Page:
Grenada leads the way by abolishing criminal libel – We all should follow suit
The big legal news rippling across the Caribbean Sea this week is the revelation that the Tillman Thomas government in Grenada has made history by being the first Commonwealth Caribbean territory to abolish criminal defamation and thus bring its libel laws, at least on this front, in conformity with the exigencies of a twenty-first century democracy.
According to the International Press Institute (IPI), Grenada’s Criminal Code (Amendment) Act of 2012 abolished sections 252 and 253 of the Grenada Criminal Code which imposed criminal sanctions for libel. The repeal was a big victory for the International Press Institute which has been ardently campaigning for the abolition of criminal defamation in all Commonwealth Caribbean States, advocating instead the reliance on civil actions exclusively. Seditious libel however still remains on the books as a criminal offence under s 357 of the Criminal Code. For a full background on the work of the IPI on this front, see here.
Freedom of the press is held to be one of the central tenets of a functioning liberal democracy. The rationale behind press freedom is that a robust and independent press keeps public officials in check by informing the populace of their actions, calling them out on their shortcomings, while also providing information which would allow the public to make informed decisions in their own interest. However, the existence of antiquated defamation laws on the statute books of Commonwealth Caribbean countries has led many to criticize these vestiges of the colonial era as fetters on the efficacy of the fourth estate in scrutinizing our public officials, and thereby serving as a barrier to true democratic governance.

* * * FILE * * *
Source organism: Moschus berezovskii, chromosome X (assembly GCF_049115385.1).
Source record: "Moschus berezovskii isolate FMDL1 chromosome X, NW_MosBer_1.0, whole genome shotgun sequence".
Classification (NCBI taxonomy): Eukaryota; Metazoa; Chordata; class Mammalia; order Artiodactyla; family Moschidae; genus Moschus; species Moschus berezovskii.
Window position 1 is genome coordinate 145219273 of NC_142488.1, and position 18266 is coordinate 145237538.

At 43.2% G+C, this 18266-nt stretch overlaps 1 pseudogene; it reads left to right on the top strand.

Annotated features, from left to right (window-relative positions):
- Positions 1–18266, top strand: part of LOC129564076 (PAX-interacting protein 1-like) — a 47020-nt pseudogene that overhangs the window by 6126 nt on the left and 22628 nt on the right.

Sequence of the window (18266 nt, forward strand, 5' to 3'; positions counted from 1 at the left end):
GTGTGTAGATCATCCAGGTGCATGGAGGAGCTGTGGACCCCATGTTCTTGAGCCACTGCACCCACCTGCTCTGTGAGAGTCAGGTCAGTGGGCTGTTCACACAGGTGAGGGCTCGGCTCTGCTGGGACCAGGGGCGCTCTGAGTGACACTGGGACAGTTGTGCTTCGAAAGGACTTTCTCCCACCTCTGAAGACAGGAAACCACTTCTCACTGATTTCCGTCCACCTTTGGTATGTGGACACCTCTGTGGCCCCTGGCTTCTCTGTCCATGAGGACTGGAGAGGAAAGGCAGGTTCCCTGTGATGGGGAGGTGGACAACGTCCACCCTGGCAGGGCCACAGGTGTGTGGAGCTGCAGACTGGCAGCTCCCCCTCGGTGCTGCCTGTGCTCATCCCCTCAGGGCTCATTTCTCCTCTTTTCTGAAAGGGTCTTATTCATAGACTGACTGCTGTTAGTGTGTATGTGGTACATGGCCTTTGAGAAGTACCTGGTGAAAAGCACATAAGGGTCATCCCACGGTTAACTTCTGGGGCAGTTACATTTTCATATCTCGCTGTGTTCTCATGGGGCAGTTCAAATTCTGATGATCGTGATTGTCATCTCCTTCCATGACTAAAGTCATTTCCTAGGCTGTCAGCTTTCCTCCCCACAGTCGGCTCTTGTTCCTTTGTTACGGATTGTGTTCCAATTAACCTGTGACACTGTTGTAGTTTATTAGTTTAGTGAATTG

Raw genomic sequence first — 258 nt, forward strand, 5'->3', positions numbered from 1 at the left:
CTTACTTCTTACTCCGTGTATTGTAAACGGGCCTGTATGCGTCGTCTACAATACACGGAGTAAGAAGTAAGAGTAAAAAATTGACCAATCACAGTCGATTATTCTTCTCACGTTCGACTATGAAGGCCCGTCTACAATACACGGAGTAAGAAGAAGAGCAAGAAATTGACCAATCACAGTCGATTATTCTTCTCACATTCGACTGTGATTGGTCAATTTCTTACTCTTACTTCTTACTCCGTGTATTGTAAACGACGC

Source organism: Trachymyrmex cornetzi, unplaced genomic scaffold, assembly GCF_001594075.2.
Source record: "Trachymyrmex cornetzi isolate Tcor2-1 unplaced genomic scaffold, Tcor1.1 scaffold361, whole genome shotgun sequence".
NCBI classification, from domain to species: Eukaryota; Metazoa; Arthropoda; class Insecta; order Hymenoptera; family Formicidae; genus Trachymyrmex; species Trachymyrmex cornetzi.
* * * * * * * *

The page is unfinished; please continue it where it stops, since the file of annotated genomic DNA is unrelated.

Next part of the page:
The zeal with which Commonwealth Caribbean territories have tended to cling to our pre-independence laws has been heavily criticized, but in the case of our libel laws, the situation becomes even more perplexing. While it is accepted that a delicate balance must be maintained between the much deserved need to protect a person’s reputation and the equally deserved right of the public to access information, the harshness of Commonwealth Caribbean countries’ libel laws can be contrasted with the iniquitously broad freedom of expression privileges granted to parliamentarians on the floor of parliament under the convention of parliamentary privilege. Is the freedom of speech of parliamentarians therefore more valuable than that of those whose role is to serve as the watch dogs of our post-independence democracies?
Defamation legislation throughout the Commonwealth Caribbean ranges in vintage from semi-modern to archaic acts dating back to the mid-nineteenth century. With sluggish statutory change, if any, it has been up to the common law to adapt the laws of defamation to the needs of modern twenty-first century democracies. The defence of qualified privilege is one which has not generally found much success in case law before the landmark House of Lords decision in Reynolds v Times Newspapers Limited  which recognized the duty of the press to communicate to the world at large and also recognised a public interest defence which commentators have called the “Reynolds defence”. In Jameel v Wall Street Journal Europe, Lord Nicholls of Birkenhead further clarified the Reynolds defence by giving some guidance on the factors to be taken into consideration when deciding whether the defence of qualified privilege applies.